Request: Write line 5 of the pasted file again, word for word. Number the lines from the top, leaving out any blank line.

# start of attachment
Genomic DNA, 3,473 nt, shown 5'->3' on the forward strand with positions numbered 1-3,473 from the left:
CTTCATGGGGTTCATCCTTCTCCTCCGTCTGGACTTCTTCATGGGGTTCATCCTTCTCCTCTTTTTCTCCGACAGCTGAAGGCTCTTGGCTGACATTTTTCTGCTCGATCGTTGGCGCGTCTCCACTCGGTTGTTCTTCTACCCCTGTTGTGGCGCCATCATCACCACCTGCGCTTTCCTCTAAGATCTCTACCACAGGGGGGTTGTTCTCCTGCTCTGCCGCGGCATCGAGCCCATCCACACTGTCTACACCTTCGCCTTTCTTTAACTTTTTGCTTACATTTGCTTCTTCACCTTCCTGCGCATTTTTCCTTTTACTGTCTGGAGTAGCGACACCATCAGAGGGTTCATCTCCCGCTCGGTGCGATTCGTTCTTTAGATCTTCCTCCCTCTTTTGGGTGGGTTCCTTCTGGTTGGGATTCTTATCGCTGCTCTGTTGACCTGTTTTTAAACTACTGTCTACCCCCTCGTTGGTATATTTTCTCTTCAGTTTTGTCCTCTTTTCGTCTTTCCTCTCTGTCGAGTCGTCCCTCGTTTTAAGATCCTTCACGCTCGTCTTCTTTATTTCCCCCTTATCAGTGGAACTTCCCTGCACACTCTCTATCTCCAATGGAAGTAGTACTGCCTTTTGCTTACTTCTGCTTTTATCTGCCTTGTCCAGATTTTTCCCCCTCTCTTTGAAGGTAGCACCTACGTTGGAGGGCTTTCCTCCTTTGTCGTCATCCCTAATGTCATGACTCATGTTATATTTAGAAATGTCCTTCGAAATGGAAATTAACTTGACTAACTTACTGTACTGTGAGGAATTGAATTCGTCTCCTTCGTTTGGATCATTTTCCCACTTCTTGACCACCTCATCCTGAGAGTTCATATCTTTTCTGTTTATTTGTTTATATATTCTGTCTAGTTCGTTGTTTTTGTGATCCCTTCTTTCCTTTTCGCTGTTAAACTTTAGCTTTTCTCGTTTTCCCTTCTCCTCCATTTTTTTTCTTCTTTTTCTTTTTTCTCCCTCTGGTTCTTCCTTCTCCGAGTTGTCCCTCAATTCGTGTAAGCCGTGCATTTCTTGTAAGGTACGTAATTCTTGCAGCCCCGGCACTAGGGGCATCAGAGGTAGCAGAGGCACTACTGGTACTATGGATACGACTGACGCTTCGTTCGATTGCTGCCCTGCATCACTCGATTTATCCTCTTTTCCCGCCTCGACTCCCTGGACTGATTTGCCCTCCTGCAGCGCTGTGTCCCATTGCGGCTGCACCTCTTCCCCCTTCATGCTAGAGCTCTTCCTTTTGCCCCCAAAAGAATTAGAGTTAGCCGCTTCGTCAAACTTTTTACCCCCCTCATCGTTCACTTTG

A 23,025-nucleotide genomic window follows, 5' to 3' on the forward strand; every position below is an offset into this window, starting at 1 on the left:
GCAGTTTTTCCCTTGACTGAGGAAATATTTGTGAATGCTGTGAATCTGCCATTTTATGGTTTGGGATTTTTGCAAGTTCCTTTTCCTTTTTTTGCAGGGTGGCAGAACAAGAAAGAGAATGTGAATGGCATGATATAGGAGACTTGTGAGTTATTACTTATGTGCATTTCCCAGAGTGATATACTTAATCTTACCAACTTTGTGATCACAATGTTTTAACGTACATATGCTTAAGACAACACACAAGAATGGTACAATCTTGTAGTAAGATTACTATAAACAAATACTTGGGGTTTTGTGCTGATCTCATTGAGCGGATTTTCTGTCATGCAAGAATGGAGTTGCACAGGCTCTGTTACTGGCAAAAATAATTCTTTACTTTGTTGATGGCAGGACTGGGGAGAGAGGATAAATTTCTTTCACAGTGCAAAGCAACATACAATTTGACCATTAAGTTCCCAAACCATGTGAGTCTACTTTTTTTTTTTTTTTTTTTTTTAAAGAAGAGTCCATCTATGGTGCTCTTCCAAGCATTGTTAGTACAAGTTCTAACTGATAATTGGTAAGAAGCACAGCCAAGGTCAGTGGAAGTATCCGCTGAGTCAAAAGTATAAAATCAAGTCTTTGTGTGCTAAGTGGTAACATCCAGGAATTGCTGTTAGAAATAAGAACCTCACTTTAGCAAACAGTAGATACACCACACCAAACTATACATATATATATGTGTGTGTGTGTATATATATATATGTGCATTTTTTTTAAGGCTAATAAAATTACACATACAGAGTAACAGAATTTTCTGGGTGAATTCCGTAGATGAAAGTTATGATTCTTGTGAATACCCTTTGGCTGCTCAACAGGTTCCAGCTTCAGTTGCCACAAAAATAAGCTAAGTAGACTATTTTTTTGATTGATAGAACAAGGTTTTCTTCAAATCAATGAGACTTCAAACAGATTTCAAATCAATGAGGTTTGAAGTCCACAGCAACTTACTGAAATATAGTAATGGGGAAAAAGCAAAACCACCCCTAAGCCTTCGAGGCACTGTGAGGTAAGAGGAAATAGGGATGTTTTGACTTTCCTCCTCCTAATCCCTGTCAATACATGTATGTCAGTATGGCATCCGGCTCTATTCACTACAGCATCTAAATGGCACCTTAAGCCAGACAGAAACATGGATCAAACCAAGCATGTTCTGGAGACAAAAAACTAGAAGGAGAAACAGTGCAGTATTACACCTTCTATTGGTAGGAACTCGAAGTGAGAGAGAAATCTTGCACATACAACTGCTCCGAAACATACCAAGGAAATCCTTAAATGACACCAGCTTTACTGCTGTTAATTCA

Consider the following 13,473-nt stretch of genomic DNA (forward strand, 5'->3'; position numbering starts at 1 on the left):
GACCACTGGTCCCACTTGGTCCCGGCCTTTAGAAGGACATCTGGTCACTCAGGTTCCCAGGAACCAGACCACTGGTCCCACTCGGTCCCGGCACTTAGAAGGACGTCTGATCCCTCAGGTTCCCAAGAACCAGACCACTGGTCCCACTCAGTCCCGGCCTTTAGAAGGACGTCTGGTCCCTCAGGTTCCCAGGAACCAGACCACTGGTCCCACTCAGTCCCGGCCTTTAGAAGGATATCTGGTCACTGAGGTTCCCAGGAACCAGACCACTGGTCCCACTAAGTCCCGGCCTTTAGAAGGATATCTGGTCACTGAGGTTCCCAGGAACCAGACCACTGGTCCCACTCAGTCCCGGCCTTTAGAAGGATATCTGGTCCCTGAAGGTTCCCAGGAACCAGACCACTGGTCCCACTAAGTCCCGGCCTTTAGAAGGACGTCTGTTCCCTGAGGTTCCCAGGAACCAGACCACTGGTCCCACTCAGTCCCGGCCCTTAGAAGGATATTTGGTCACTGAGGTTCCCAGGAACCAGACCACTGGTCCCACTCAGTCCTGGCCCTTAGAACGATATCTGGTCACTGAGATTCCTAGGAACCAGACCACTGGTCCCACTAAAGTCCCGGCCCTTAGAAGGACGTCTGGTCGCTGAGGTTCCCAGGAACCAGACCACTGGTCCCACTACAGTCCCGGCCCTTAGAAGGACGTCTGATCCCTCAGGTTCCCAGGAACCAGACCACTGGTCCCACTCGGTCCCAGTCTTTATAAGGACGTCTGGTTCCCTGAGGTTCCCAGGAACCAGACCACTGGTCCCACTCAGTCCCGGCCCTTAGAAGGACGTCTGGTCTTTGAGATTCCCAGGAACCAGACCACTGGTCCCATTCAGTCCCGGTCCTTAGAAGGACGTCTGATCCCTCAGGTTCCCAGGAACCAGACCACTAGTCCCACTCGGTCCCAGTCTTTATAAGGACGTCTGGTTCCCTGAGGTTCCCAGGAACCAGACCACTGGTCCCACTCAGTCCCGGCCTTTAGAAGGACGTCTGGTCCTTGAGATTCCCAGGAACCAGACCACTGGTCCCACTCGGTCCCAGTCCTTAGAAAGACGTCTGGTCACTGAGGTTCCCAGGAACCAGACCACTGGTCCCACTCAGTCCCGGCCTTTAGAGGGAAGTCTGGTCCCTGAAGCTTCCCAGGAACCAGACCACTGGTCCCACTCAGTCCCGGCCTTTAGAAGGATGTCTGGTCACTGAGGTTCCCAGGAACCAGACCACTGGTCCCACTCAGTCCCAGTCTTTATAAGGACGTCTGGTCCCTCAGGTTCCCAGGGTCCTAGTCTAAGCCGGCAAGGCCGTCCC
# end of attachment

Consider the following 13,473-nt stretch of genomic DNA (forward strand, 5'->3'; position numbering starts at 1 on the left):